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Scene 3 Summary
Two gentlemen discuss Count De Guiche, a man of importance who is described as a morally flexible and coldly calculating Gascon. As the two of them try to flatter the count, they reference his ability to defeat the Spaniards in Flanders. At the same time, Christian is still planning to challenge De Guiche in order to defend Roxane's honor. As he reaches into his pocket to find his glove, he realizes that his pocket is being picked. He catches the thief, who offers to tell him about the danger Lignière is in if Christian lets him off. Christian agrees to the bargain.
The pickpocket explains that Lignière has written an offensive poem that criticizes an important person. As a result, he is to be attacked and killed on his way home from the theater; a hundred men are waiting to ambush him at the Porte de Nesle. Concerned about his friend, Christian leaves the theatre to find Ligniere.
After Christian departs, De Guiche and his followers go to sit on the stage. A page in the upper galley, wanting to have some fun, lifts the wig off of one of the followers with a fishing hook. Although the prank causes much laughter in the audience, the theater soon grows silent with the arrival of Cardinal Richelieu. Now the play can finally begin.
The curtain opens, and Montfleury begins his first speech. Suddenly, the voice of Cyrano is also heard. He orders the actor to leave the stage. Montfleury, encouraged by the audience, ignores Cyrano and continues. Cyrano then stands up on a chair and gives Montfleury a warning.
The third scene is significant for several reasons. It presents De Guiche as a morally flexible and coldly calculating man; later it will be seen that he can be extremely vindictive when he is exposed in his craftiness. The scene also indicates that De Guiche is a powerful man with many followers; it is suggested that he has enough strength to defeat the Spanish in Flanders. As a result, the scene indicates the growing problem between Spain and France and foreshadows the impending siege of Arras in which De Guiche will play an important role. In addition, the scene reveals that there is supposedly a plot on Ligniere's life. According to the pickpocket, he is to be killed on his way home from the theater as punishment for an offensive poem he has written. Finally, the scene introduces Cyrano in person. When Montfleury is giving his opening speech, the voice of the protagonist is heard, ordering the actor from the stage. When Montfleury ignores him, Cyrano climbs on a check and gives him another clear warning.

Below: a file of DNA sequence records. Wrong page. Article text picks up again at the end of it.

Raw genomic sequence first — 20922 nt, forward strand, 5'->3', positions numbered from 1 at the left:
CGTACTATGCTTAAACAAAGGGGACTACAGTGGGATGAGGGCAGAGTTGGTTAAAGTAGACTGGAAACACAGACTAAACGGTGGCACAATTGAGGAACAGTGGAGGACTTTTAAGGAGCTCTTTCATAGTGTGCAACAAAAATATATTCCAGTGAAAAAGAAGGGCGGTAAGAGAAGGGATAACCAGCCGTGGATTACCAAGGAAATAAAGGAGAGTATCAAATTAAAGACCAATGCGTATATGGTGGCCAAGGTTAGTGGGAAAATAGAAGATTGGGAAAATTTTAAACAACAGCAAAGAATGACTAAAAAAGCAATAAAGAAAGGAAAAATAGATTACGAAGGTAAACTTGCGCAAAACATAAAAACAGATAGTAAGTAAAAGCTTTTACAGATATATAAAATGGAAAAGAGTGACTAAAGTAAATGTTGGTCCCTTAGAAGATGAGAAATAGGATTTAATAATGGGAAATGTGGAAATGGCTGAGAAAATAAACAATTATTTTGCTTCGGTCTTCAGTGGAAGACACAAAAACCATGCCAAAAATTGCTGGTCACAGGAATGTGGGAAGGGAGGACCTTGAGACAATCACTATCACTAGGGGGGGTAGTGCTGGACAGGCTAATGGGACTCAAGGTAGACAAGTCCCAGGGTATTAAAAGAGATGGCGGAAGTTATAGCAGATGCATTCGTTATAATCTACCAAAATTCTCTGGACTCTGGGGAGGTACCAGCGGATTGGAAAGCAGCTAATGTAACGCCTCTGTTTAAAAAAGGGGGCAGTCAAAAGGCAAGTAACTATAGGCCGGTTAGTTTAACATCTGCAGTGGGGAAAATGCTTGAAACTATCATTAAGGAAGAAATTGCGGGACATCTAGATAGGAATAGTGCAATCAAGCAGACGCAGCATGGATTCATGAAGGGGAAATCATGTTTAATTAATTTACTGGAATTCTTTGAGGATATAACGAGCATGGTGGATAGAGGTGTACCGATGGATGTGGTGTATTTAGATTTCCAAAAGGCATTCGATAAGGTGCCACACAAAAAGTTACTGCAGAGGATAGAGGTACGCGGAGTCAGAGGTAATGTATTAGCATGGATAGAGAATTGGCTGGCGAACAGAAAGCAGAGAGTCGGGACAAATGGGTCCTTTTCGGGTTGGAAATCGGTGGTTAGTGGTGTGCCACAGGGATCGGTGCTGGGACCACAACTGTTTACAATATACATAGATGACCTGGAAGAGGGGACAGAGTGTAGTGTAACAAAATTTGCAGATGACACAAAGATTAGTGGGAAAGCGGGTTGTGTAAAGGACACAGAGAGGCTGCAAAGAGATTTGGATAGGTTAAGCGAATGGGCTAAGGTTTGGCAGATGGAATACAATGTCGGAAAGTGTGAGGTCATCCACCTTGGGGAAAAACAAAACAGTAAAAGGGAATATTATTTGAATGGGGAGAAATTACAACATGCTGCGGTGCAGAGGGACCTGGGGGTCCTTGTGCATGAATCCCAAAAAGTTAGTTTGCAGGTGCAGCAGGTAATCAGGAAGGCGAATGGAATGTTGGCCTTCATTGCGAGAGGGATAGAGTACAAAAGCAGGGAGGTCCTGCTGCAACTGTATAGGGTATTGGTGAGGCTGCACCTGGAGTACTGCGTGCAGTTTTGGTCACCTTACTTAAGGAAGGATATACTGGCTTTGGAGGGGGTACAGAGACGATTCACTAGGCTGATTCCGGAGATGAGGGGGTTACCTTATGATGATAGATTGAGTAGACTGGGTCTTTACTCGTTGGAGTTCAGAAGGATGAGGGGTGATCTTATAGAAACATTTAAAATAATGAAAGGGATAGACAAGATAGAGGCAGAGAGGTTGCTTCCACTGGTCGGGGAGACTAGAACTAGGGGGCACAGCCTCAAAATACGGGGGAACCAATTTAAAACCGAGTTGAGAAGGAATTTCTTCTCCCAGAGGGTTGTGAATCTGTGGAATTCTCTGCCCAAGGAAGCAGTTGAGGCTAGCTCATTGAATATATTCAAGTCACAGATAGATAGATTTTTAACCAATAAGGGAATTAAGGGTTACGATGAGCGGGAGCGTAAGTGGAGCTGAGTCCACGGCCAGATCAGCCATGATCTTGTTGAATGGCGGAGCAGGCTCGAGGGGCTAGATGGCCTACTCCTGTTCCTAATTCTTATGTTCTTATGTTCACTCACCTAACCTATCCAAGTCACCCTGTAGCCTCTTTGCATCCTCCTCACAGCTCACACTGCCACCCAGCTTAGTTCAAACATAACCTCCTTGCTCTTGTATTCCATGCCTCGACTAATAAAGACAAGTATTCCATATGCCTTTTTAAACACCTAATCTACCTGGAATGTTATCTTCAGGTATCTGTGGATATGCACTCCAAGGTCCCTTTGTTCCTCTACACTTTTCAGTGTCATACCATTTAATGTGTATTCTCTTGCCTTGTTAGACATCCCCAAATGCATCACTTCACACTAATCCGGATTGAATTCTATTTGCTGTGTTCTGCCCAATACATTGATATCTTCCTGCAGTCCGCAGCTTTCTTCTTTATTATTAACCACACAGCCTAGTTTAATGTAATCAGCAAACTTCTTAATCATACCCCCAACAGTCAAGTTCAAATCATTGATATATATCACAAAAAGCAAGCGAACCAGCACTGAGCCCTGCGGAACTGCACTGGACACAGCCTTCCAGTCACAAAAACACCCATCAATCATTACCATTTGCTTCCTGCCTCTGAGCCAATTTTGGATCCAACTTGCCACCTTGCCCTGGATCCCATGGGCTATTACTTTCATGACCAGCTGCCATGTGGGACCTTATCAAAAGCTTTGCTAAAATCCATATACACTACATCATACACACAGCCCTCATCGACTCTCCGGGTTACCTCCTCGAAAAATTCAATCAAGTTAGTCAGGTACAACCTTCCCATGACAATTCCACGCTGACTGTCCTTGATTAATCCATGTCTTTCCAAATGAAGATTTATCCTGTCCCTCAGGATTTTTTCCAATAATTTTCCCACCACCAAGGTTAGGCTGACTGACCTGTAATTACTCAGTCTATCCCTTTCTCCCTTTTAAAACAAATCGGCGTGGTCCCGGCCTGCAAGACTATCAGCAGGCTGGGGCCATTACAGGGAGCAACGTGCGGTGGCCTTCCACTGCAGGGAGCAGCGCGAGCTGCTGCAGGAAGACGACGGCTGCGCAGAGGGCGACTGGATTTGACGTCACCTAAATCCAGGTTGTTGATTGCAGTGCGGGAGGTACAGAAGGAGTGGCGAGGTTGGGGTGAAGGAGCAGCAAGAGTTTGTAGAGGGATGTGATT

Rostand also creates moments of lightness in the third scene. When the meek Christian reaches into his pocket to find his glove before he goes to challenge the powerful De Guiche to a duel, he ironically finds his pocket is being picked. He then strikes a "deal" with the pickpocket. The author also adds a touch of horseplay as the pages use a fishhook to pluck the wig off the head of a burgher. The entire audience finds the antic humorous.
It is important to note that by the end of this scene the three men that have an interest in Roxane have been introduced. Christian thinks he is truly in love with the beautiful women; however, he is afraid that he does not have enough charm to win her affections. De Guiche, a married man, is also interested in Roxane. Since he cannot court her because of his marital status, he is encouraging Valvert, one of his weak followers, to pursue her; if he is successful in establishing that relationship, he knows it will be easy to carry out his personal plans with Roxane. Cyrano, the cousin of Roxane, also has an interest in her. The battle for her affections will form the major conflict of the play.